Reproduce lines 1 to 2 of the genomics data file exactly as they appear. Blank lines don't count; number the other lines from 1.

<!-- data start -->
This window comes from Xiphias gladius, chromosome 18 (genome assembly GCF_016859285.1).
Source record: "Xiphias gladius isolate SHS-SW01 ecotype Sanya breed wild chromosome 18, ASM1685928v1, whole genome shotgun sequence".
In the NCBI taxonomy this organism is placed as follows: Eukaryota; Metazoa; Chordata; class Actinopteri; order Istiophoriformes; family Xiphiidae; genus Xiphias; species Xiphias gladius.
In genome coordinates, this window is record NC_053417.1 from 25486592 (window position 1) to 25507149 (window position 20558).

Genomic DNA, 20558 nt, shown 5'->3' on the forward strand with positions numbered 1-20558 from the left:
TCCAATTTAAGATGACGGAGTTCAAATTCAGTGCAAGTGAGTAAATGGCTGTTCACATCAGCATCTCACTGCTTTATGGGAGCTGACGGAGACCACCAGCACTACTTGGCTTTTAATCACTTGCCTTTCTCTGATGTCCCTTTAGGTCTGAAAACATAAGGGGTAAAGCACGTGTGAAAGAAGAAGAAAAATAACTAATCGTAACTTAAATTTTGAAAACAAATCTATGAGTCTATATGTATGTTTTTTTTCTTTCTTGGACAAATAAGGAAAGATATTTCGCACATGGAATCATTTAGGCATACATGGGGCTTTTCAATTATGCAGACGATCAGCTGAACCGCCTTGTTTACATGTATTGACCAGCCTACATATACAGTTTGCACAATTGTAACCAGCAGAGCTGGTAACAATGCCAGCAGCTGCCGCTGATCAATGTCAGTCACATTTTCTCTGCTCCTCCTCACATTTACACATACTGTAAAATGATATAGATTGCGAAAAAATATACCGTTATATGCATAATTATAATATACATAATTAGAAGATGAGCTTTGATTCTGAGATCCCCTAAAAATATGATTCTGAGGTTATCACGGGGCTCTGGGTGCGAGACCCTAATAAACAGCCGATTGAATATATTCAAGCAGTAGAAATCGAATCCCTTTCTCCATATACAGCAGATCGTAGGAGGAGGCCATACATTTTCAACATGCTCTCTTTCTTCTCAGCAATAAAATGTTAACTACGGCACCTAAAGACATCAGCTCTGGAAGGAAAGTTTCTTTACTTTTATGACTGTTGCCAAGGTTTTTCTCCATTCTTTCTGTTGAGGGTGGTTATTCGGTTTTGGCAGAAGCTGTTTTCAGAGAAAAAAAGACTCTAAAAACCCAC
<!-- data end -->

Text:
This window comes from Xiphias gladius, chromosome 18 (genome assembly GCF_016859285.1).
Source record: "Xiphias gladius isolate SHS-SW01 ecotype Sanya breed wild chromosome 18, ASM1685928v1, whole genome shotgun sequence".